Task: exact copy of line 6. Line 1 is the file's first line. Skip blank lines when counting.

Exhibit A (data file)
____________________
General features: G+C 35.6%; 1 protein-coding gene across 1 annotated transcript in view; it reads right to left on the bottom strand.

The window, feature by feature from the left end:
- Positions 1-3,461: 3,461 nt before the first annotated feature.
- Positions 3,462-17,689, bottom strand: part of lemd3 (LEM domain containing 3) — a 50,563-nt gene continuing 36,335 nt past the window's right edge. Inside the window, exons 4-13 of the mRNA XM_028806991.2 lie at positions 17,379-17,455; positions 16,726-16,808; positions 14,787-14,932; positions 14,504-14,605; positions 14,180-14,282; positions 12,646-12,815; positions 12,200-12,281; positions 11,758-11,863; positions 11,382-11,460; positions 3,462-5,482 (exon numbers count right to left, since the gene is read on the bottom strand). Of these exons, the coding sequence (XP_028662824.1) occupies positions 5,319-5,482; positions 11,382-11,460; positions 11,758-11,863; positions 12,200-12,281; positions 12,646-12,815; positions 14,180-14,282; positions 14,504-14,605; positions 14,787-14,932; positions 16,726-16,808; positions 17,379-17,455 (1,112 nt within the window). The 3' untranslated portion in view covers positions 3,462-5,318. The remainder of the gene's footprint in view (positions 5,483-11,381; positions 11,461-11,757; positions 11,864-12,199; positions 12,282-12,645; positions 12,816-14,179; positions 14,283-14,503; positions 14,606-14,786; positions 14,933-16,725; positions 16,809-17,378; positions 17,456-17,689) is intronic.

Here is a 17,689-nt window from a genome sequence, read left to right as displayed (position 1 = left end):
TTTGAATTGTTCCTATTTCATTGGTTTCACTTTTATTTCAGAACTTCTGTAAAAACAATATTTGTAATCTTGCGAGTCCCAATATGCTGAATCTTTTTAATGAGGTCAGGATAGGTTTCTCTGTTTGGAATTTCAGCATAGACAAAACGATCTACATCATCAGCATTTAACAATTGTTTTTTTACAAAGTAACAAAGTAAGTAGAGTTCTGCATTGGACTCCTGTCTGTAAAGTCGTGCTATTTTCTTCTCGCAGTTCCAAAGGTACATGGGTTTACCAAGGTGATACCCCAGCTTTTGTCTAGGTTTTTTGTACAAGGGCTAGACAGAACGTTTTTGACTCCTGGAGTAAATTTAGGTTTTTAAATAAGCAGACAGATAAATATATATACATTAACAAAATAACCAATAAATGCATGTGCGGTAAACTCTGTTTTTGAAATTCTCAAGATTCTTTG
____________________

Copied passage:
TTTGAATTGTTCCTATTTCATTGGTTTCACTTTTATTTCAGAACTTCTGTAAAAACAATATTTGTAATCTTGCGAGTCCCAATATGCTGAATCTTTTTAATGAGGTCAGGATAGGTTTCTCTGTTTGGAATTTCAGCATAGACAAAACGATCTACATCATCAGCATTTAACAATTGTTTTTTTACAAAGTAACAAAGTAAGTAGAGTTCTGCATTGGACTCCTGTCTGTAAAGTCGTGCTATTTTCTTCTCGCAGTTCCAAAGGTACATGGGTTTACCAAGGTGATACCCCAGCTTTTGTCTAGGTTTTTTGTACAAGGGCTAGACAGAACGTTTTTGACTCCTGGAGTAAATTTAGGTTTTTAAATAAGCAGACAGATAAATATATATACATTAACAAAATAACCAATAAATGCATGTGCGGTAAACTCTGTTTTTGAAATTCTCAAGATTCTTTG